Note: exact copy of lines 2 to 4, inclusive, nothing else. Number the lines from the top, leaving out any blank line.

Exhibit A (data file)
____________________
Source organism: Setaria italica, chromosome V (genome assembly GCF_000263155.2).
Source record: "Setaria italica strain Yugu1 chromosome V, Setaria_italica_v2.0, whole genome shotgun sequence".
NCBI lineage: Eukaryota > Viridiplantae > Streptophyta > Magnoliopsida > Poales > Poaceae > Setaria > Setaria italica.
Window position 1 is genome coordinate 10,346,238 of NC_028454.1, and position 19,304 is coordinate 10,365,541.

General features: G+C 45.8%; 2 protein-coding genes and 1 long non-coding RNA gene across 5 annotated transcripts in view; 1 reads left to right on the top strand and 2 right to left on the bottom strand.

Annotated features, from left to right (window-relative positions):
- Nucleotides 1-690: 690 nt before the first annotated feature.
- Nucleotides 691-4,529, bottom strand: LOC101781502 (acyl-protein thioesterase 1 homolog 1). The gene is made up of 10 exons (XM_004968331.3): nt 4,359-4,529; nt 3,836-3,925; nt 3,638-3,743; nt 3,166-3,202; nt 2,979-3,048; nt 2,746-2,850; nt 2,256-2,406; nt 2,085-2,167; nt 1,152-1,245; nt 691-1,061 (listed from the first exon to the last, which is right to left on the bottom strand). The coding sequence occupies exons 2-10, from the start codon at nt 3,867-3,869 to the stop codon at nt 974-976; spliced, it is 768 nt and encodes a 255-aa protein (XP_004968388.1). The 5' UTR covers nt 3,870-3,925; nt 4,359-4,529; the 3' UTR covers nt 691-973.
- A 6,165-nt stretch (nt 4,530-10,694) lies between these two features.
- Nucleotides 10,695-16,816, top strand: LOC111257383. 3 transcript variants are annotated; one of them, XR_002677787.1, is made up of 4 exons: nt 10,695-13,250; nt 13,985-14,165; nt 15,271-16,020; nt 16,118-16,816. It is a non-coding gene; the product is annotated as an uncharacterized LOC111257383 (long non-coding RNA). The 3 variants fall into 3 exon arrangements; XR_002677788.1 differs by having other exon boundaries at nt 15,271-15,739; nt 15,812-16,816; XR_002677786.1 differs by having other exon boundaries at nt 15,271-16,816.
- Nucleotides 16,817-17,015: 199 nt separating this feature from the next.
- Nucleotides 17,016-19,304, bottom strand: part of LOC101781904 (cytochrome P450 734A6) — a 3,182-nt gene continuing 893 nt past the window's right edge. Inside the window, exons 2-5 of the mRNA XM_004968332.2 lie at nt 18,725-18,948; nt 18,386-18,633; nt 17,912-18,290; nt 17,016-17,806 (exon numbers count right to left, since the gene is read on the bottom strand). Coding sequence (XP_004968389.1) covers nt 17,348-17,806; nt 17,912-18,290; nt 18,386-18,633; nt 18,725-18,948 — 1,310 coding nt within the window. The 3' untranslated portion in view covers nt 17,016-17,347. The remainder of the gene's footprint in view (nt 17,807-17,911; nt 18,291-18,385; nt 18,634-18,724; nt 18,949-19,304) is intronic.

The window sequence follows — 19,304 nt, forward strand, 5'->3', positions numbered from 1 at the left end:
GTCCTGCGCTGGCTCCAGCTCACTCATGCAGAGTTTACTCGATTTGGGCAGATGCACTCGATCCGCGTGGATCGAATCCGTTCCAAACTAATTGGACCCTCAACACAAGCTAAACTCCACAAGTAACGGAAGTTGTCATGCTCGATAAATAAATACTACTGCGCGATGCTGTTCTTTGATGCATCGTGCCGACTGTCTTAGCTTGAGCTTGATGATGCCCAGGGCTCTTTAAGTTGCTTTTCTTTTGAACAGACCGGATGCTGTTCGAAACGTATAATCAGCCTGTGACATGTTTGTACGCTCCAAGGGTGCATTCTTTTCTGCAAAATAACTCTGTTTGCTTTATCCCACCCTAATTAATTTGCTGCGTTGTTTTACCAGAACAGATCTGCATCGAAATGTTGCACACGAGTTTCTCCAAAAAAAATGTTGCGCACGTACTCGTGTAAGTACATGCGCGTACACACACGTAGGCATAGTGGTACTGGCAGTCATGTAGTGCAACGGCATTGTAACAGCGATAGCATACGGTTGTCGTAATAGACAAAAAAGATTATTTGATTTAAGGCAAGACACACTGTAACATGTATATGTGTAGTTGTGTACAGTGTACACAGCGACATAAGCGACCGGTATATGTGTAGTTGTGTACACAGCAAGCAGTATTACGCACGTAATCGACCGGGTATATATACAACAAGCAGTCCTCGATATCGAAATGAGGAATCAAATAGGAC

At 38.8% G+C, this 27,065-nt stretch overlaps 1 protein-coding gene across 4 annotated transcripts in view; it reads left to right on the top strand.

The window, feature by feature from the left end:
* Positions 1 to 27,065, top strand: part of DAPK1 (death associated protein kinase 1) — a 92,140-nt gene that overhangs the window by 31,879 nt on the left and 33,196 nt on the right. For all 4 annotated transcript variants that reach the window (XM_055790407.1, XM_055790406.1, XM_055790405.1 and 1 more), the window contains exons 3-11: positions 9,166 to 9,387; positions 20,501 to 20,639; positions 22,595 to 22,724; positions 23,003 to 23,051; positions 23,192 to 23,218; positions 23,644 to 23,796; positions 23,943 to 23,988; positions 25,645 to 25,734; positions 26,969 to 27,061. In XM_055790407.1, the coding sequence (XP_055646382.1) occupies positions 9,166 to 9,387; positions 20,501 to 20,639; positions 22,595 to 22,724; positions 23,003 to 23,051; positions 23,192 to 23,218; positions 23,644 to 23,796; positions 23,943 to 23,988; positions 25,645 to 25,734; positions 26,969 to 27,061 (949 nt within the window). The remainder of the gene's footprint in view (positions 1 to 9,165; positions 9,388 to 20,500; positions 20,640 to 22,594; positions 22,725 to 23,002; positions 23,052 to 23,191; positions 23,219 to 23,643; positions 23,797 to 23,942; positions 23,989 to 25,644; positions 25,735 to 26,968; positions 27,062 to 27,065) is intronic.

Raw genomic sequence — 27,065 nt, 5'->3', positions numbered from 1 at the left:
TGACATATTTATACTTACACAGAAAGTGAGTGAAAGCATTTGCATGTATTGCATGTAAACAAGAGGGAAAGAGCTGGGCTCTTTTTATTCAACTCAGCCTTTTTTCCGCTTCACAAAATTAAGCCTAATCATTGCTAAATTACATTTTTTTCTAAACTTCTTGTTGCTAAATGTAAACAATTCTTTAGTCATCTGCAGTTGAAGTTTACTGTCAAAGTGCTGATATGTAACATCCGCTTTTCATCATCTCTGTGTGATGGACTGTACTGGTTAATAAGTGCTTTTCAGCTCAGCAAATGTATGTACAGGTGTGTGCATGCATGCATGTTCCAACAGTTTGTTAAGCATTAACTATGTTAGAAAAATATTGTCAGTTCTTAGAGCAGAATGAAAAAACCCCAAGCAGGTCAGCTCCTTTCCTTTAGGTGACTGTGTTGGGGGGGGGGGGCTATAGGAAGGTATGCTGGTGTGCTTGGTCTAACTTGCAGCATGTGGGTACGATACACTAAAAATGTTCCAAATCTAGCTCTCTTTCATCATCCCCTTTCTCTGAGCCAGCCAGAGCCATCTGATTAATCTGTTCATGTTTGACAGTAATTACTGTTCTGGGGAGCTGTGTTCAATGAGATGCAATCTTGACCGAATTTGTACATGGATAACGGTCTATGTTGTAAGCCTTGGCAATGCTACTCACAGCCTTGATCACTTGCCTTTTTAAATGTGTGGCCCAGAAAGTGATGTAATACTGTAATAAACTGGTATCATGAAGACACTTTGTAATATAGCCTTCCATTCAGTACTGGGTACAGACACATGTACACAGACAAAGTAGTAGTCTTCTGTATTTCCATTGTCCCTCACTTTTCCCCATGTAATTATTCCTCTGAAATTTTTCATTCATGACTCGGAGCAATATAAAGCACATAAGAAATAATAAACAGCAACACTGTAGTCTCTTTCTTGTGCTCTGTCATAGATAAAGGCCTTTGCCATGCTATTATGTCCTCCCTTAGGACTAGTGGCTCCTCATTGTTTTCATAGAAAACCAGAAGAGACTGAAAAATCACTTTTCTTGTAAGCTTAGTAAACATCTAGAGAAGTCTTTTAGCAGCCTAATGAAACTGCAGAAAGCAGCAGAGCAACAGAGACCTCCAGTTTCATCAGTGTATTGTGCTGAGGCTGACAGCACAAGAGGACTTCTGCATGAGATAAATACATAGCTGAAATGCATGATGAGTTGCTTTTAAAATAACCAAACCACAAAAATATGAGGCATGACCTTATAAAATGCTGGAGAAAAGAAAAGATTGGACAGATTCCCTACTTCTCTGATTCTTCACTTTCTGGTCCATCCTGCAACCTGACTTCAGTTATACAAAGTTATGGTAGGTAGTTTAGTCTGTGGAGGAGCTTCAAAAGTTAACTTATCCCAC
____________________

Source record: "Setaria italica strain Yugu1 chromosome V, Setaria_italica_v2.0, whole genome shotgun sequence".
NCBI lineage: Eukaryota > Viridiplantae > Streptophyta > Magnoliopsida > Poales > Poaceae > Setaria > Setaria italica.
Window position 1 is genome coordinate 10,346,238 of NC_028454.1, and position 19,304 is coordinate 10,365,541.